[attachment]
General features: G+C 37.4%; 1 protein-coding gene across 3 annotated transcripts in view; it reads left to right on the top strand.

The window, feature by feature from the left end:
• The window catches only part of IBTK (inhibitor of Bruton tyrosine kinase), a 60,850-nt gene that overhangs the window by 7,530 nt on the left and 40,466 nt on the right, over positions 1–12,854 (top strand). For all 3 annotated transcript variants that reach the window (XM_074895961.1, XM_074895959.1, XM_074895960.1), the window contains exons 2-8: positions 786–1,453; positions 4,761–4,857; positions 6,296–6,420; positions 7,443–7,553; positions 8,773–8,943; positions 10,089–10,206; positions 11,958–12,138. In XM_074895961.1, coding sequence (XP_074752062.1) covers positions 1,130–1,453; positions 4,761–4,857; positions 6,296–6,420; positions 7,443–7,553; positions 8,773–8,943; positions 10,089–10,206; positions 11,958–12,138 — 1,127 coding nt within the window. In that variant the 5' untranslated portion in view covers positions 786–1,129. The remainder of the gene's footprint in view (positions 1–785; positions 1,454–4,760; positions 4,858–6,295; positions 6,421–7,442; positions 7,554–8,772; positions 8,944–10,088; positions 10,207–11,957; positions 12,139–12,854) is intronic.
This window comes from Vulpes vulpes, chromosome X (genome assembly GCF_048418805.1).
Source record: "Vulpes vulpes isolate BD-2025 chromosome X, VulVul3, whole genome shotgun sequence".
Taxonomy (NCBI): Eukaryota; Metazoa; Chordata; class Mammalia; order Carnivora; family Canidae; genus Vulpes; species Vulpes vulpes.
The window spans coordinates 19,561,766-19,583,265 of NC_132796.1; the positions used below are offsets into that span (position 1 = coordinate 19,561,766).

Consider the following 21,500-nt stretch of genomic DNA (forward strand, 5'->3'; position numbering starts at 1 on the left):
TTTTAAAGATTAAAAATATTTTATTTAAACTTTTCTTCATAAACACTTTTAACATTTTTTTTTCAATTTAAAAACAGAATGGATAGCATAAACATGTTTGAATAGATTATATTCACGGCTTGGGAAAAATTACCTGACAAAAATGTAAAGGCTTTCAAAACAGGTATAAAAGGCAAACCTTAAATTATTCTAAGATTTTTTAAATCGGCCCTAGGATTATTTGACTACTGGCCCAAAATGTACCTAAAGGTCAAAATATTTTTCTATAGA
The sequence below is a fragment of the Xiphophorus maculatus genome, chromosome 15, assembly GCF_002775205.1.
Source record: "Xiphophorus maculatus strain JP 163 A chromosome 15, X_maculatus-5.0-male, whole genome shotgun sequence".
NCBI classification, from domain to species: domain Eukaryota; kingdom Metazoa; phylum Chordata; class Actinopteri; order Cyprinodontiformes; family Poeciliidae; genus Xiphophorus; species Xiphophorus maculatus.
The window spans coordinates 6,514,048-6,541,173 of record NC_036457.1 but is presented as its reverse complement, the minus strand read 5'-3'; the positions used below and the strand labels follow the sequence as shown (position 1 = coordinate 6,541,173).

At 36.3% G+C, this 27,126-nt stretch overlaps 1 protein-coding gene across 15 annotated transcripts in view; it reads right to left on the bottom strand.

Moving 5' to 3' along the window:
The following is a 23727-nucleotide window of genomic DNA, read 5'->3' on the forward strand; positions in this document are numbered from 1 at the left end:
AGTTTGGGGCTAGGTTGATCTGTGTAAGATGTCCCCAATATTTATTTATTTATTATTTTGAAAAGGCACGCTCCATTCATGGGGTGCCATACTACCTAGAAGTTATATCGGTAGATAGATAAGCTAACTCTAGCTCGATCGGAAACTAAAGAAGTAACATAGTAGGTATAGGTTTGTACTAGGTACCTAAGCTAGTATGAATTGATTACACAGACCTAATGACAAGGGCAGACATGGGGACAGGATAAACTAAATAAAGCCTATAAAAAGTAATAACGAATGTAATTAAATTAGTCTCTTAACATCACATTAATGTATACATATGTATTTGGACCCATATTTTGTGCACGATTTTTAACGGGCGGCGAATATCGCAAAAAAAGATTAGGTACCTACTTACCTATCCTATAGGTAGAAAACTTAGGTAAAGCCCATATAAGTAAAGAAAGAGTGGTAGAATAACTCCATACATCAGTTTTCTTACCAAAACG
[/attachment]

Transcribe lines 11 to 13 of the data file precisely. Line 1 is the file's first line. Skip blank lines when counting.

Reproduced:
Source record: "Xiphophorus maculatus strain JP 163 A chromosome 15, X_maculatus-5.0-male, whole genome shotgun sequence".
NCBI classification, from domain to species: domain Eukaryota; kingdom Metazoa; phylum Chordata; class Actinopteri; order Cyprinodontiformes; family Poeciliidae; genus Xiphophorus; species Xiphophorus maculatus.
The window spans coordinates 6,514,048-6,541,173 of record NC_036457.1 but is presented as its reverse complement, the minus strand read 5'-3'; the positions used below and the strand labels follow the sequence as shown (position 1 = coordinate 6,541,173).